The viaduct is split into 165 separate steel reinforced concrete deck sections (slabs) linked by expansion joints in the gap between the ends of each section. A waterproofing layer then protected the decks, but this had deteriorated over time, resulting in chloride contaminated water permeating into the concrete and causing the reinforcement to corrode and spall.

The concrete repair work was carried out in three stages to allow for continued two-way traffic flow. The first was the southbound carriageway, followed by the northbound section and finally the central reservation. CRL was appointed as the concrete repair contractor alongside VolkerLaser. The principal contractor was a joint venture between BAM Nuttall, Morgan Sindall and VolkerFitzpatrick – known as BMV.

The concrete repair work carried out by CRL involved the northern section of the viaduct closest to Junction 1, comprising a 0.93 mile stretch of deck, covering 50,000m2 – essentially half the viaduct. Even though the nature of the contract was typical of the type of works commonly undertaken by CRL – involving hydro-demolition, continuity testing, installation of sacrificial anodes and then reinstatement with a pre-bagged flowable micro-concrete – the scale of the work was unprecedented.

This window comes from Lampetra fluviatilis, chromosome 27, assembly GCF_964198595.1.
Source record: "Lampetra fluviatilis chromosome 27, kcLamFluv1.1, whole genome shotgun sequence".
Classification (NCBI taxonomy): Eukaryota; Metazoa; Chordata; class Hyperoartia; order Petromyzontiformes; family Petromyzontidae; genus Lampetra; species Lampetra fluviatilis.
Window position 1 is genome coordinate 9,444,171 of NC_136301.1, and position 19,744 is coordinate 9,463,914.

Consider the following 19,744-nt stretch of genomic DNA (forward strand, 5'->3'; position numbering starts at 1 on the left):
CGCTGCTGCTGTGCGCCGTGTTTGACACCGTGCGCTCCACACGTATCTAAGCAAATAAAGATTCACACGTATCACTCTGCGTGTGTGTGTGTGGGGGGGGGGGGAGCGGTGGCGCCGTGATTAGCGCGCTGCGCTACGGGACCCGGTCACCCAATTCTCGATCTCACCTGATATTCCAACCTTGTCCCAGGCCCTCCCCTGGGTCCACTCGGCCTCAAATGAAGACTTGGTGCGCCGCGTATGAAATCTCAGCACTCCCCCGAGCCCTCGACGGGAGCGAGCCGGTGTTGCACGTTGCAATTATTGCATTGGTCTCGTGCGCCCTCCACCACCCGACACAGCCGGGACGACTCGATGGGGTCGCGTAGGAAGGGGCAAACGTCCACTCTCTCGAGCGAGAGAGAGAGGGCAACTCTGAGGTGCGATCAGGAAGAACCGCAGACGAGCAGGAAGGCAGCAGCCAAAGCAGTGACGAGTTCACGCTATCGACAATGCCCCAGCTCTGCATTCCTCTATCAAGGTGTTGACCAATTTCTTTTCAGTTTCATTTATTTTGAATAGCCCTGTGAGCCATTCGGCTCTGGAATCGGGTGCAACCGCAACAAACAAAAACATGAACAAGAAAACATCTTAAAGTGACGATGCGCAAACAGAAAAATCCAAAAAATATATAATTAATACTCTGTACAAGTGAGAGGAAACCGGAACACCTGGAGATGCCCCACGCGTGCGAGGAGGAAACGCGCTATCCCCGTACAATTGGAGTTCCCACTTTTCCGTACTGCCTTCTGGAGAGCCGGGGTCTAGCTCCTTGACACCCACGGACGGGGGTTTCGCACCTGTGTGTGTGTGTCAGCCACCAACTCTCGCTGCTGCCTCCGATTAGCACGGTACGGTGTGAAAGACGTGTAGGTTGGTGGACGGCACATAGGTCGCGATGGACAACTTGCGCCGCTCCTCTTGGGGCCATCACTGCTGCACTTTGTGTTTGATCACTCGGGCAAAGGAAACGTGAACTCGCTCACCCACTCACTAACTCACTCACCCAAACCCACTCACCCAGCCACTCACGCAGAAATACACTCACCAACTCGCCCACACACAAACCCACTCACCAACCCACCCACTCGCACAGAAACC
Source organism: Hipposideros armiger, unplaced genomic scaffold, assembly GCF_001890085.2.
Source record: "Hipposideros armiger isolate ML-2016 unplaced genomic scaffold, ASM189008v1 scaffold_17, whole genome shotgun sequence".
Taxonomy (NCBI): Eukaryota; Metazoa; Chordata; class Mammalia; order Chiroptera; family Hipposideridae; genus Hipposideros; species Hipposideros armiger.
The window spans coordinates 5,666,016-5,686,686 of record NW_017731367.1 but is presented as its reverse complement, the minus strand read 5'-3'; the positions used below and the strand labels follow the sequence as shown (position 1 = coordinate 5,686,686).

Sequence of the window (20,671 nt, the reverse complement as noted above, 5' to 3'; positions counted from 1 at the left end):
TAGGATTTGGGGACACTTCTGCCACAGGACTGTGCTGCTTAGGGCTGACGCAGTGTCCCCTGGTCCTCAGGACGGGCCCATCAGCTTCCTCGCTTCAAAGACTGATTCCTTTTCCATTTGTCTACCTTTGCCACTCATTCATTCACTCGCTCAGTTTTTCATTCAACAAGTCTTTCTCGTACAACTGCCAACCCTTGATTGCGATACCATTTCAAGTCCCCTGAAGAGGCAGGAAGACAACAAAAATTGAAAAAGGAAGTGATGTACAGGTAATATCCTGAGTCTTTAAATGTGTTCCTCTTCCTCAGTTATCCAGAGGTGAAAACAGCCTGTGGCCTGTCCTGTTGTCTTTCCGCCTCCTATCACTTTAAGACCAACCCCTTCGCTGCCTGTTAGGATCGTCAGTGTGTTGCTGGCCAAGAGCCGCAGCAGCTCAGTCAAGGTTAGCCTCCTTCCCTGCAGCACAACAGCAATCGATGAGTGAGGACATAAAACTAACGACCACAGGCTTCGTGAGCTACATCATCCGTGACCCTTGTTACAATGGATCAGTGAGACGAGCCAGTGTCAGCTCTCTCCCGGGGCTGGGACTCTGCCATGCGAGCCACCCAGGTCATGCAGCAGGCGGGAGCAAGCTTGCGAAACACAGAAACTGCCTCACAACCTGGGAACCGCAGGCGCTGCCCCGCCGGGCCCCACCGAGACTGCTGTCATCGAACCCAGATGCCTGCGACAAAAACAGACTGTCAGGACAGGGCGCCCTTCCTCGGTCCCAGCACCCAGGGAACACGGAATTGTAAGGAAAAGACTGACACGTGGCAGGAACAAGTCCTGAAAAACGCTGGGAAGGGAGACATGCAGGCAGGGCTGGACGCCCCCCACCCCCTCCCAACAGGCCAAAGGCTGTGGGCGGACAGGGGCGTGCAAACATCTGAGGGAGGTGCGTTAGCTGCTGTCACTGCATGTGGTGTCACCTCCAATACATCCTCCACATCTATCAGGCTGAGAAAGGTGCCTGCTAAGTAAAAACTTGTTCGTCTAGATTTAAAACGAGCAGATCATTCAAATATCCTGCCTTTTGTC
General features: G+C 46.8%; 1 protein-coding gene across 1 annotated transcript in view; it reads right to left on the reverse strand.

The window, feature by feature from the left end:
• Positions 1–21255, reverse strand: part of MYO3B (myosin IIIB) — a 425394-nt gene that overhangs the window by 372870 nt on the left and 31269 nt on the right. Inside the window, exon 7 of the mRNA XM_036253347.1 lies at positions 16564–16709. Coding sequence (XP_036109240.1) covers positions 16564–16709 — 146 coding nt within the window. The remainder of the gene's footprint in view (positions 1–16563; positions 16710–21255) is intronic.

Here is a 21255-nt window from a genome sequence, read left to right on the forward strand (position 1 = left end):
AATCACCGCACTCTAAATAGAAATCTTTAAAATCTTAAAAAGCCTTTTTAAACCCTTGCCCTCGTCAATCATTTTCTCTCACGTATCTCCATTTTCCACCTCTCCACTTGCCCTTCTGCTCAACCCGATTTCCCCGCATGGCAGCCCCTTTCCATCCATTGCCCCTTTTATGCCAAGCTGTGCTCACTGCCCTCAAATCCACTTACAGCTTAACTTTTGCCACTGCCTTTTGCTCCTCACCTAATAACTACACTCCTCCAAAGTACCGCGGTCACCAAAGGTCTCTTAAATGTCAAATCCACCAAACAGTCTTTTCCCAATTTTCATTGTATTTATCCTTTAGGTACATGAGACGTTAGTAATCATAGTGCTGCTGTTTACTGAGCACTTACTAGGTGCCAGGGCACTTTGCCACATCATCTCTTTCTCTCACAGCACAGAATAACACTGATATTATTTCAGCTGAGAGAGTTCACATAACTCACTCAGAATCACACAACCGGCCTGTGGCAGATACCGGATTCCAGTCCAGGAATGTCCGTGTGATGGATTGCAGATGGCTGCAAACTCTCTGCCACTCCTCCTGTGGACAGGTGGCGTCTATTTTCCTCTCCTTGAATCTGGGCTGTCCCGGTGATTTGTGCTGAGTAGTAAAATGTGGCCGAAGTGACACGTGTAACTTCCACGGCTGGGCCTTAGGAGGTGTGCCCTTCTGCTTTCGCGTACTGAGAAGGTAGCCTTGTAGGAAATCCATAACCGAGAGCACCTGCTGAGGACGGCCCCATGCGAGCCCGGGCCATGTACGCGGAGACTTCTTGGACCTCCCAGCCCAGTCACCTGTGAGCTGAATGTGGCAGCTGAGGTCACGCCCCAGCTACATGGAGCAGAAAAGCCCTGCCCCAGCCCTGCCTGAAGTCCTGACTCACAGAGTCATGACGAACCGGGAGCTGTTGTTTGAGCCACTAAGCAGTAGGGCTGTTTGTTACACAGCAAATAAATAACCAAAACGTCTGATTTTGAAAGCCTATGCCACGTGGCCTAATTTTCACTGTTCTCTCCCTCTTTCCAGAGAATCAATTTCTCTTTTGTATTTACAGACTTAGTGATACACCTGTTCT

In total CRL carried out full repairs to their allocated section – namely 125 deck ends, over 4,500 individual mid span areas and replacement of half a deck as part of a single repair covering 200m2. To achieve this, 10 million litres of water was used during the hydro-demolition works, 1.5 million kilograms of concrete repair material was applied, 21,000 sacrificial anodes installed and almost 350 individuals contributed to the project success in CRL’s section alone.